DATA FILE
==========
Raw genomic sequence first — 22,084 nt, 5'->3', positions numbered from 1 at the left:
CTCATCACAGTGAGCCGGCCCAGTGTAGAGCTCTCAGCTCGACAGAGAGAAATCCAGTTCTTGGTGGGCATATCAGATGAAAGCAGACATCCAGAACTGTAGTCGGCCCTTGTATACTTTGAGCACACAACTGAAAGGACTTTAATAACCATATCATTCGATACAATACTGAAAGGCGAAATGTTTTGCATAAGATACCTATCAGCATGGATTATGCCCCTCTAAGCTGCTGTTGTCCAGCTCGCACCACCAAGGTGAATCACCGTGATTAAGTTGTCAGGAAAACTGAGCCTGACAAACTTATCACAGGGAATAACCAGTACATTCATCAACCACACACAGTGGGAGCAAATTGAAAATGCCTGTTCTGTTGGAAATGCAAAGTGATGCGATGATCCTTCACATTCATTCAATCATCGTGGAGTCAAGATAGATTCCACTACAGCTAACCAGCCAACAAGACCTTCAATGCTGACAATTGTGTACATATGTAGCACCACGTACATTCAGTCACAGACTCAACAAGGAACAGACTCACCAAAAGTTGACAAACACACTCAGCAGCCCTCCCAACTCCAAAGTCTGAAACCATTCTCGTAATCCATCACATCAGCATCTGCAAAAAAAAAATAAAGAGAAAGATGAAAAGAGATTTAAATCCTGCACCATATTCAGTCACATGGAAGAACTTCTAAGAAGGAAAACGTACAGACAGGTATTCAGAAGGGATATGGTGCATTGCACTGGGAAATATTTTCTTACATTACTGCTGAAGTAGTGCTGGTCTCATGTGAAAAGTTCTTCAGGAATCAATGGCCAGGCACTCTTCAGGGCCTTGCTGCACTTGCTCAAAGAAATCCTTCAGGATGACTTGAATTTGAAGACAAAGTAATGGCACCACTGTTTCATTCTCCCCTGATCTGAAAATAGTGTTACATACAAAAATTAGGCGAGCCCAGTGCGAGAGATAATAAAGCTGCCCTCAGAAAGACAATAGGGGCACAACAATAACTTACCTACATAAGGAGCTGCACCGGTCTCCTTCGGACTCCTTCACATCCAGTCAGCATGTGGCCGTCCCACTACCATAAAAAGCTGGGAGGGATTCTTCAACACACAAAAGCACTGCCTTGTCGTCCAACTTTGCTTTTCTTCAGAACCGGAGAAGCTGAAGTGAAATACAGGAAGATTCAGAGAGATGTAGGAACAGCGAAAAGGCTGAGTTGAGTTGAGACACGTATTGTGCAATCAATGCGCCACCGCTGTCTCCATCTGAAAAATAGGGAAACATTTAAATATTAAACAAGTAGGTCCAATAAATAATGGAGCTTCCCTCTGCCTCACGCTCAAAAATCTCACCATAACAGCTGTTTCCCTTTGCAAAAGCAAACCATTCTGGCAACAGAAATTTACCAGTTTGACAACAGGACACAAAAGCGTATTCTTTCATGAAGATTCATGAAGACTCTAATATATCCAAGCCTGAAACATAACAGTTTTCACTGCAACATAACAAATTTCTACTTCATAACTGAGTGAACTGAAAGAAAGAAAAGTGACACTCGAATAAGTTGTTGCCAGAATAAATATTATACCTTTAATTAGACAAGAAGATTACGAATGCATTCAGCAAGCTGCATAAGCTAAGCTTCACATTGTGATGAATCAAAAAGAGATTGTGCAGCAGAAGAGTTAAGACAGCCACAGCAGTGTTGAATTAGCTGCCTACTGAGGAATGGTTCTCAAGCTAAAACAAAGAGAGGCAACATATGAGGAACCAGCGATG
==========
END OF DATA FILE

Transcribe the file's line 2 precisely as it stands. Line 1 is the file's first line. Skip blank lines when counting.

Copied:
CTCATCACAGTGAGCCGGCCCAGTGTAGAGCTCTCAGCTCGACAGAGAGAAATCCAGTTCTTGGTGGGCATATCAGATGAAAGCAGACATCCAGAACTGTAGTCGGCCCTTGTATACTTTGAGCACACAACTGAAAGGACTTTAATAACCATATCATTCGATACAATACTGAAAGGCGAAATGTTTTGCATAAGATACCTATCAGCATGGATTATGCCCCTCTAAGCTGCTGTTGTCCAGCTCGCACCACCAAGGTGAATCACCGTGATTAAGTTGTCAGGAAAACTGAGCCTGACAAACTTATCACAGGGAATAACCAGTACATTCATCAACCACACACAGTGGGAGCAAATTGAAAATGCCTGTTCTGTTGGAAATGCAAAGTGATGCGATGATCCTTCACATTCATTCAATCATCGTGGAGTCAAGATAGATTCCACTACAGCTAACCAGCCAACAAGACCTTCAATGCTGACAATTGTGTACATATGTAGCACCACGTACATTCAGTCACAGACTCAACAAGGAACAGACTCACCAAAAGTTGACAAACACACTCAGCAGCCCTCCCAACTCCAAAGTCTGAAACCATTCTCGTAATCCATCACATCAGCATCTGCAAAAAAAAAATAAAGAGAAAGATGAAAAGAGATTTAAATCCTGCACCATATTCAGTCACATGGAAGAACTTCTAAGAAGGAAAACGTACAGACAGGTATTCAGAAGGGATATGGTGCATTGCACTGGGAAATATTTTCTTACATTACTGCTGAAGTAGTGCTGGTCTCATGTGAAAAGTTCTTCAGGAATCAATGGCCAGGCACTCTTCAGGGCCTTGCTGCACTTGCTCAAAGAAATCCTTCAGGATGACTTGAATTTGAAGACAAAGTAATGGCACCACTGTTTCATTCTCCCCTGATCTGAAAATAGTGTTACATACAAAAATTAGGCGAGCCCAGTGCGAGAGATAATAAAGCTGCCCTCAGAAAGACAATAGGGGCACAACAATAACTTACCTACATAAGGAGCTGCACCGGTCTCCTTCGGACTCCTTCACATCCAGTCAGCATGTGGCCGTCCCACTACCATAAAAAGCTGGGAGGGATTCTTCAACACACAAAAGCACTGCCTTGTCGTCCAACTTTGCTTTTCTTCAGAACCGGAGAAGCTGAAGTGAAATACAGGAAGATTCAGAGAGATGTAGGAACAGCGAAAAGGCTGAGTTGAGTTGAGACACGTATTGTGCAATCAATGCGCCACCGCTGTCTCCATCTGAAAAATAGGGAAACATTTAAATATTAAACAAGTAGGTCCAATAAATAATGGAGCTTCCCTCTGCCTCACGCTCAAAAATCTCACCATAACAGCTGTTTCCCTTTGCAAAAGCAAACCATTCTGGCAACAGAAATTTACCAGTTTGACAACAGGACACAAAAGCGTATTCTTTCATGAAGATTCATGAAGACTCTAATATATCCAAGCCTGAAACATAACAGTTTTCACTGCAACATAACAAATTTCTACTTCATAACTGAGTGAACTGAAAGAAAGAAAAGTGACACTCGAATAAGTTGTTGCCAGAATAAATATTATACCTTTAATTAGACAAGAAGATTACGAATGCATTCAGCAAGCTGCATAAGCTAAGCTTCACATTGTGATGAATCAAAAAGAGATTGTGCAGCAGAAGAGTTAAGACAGCCACAGCAGTGTTGAATTAGCTGCCTACTGAGGAATGGTTCTCAAGCTAAAACAAAGAGAGGCAACATATGAGGAACCAGCGATG